Researchers Say Making Metal Halide Perovskite Solar Cells Saves Input Energy
The cells achieved a certified performance of 22.3%
Researchers at Helmholtz-Zentrum Berlin (HZB) have found that solar cells made of metal halide perovskites achieve high efficiencies and can be produced from liquid inks with little energy input.
Metal halide perovskites are a particularly inexpensive and promising material class for next-generation solar modules.
Perovskite solar cells can be fabricated using coating processes that use liquid inks made from precursor materials and various solvents.
After the coating, the solvents evaporate, and the perovskites crystallize into a homogeneous layer.
The team has now shown how important the composition of precursor inks is to produce high-quality perovskite thin layers. The solar cells, manufactured with the best inks, were tested outdoors for a year and scaled to mini-module size.
On investigating how the different solvent combinations affect the crystallization of the perovskite films, the best perovskite solar cells achieved a certified performance of 22.3% on a laboratory scale.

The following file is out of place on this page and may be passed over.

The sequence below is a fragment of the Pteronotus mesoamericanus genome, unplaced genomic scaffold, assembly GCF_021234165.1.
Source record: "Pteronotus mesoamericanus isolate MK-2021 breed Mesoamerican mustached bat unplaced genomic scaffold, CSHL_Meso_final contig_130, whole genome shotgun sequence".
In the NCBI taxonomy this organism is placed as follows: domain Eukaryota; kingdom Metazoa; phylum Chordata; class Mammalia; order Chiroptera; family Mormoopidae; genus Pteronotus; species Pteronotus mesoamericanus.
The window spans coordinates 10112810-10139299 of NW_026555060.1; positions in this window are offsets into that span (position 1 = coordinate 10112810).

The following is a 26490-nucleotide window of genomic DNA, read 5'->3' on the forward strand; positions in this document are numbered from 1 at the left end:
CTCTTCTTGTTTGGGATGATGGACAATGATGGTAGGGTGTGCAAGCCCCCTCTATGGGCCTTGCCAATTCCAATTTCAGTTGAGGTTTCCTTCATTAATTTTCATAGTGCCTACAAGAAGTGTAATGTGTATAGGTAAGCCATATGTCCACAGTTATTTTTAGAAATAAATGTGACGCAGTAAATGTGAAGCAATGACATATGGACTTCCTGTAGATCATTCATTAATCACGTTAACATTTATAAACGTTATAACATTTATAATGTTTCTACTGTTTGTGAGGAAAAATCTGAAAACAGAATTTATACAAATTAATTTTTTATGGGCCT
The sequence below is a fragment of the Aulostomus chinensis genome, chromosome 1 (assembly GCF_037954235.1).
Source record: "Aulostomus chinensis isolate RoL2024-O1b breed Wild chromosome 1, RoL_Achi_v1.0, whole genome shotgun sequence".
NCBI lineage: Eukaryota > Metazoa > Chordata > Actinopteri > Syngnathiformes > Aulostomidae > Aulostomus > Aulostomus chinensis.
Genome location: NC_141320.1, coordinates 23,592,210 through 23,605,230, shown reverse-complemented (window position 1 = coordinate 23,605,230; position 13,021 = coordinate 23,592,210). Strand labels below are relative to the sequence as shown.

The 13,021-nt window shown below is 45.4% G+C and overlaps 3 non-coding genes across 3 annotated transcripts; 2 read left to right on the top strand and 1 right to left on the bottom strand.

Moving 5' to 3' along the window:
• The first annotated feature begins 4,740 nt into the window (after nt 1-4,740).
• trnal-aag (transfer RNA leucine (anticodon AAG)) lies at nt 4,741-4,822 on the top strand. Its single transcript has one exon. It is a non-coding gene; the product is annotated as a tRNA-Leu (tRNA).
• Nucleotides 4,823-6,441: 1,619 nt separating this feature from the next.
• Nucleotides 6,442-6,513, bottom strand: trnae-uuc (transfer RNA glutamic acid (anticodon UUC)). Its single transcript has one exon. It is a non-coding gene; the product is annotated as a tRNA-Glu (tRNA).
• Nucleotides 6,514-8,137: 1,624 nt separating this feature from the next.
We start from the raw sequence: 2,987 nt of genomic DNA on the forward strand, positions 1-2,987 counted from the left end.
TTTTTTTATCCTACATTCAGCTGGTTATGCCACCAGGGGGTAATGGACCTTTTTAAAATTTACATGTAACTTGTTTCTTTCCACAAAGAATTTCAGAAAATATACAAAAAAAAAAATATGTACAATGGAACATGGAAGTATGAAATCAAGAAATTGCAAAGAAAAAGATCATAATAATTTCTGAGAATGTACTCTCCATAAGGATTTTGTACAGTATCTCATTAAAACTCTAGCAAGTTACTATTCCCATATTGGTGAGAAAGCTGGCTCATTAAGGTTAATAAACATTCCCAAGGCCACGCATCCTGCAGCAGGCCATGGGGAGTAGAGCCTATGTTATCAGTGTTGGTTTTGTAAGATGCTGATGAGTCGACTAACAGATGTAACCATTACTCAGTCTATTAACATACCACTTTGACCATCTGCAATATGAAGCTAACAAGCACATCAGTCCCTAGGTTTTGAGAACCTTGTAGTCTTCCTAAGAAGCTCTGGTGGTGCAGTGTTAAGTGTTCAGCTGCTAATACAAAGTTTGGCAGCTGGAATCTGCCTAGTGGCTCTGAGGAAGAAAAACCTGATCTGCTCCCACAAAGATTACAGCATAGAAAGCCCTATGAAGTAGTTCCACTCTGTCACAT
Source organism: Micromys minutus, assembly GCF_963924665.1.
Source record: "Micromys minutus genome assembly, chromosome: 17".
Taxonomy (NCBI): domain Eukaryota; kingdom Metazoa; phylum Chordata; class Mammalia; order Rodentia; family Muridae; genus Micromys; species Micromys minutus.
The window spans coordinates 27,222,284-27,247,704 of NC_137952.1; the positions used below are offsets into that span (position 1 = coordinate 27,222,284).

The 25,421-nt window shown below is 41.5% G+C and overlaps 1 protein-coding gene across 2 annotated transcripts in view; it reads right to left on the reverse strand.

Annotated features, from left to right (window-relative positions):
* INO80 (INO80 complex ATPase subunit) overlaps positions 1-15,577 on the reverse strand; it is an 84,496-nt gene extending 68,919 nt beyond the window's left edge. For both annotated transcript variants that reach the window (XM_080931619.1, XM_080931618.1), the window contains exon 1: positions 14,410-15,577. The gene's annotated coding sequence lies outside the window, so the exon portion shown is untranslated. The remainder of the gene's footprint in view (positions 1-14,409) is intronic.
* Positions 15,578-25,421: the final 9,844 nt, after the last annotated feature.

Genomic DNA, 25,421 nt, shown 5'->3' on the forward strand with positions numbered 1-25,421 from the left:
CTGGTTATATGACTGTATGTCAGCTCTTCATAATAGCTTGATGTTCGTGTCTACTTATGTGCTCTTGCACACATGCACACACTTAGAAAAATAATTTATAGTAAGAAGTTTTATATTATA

The team also produced mini solar modules (12.6 cm 2) that achieved efficiencies of roughly around 17%.
It tested the solar cells optimized in this way for a year outdoors. The efficiency remained almost stable in winter and spring and only dropped in the warmer summer months.
“These tests of larger modules under real conditions give us valuable information on how to improve halide perovskite photovoltaics further,” the researchers affirmed.
The team is currently investigating options for scaling up.
“Perovskite photovoltaics is the best solution-processable PV technology available…but we are only just beginning to understand how the complex interaction of the solvent components affects the quality of the perovskite layers,” the researchers said.
This is because unwanted inhomogeneities, such as rib-like structures, can occur when coating the halide perovskite layers on large areas.
However, the researchers said such effects could be minimized by varying the viscosity of the ink.
Researchers at Swansea University in Wales, United Kingdom recently established a low-cost and scalable carbon ink formulation capable of unlocking the potential for manufacturing perovskite solar cells at scale.
Italy-based renewable energy company Enel Green Power, researchers at the National Solar Energy Institute (INES), and the French Alternative Energies and Atomic Energy Commission (CEA) claimed to have achieved a power conversion efficiency of 26.5% for a 2-terminal tandem perovskite solar cell.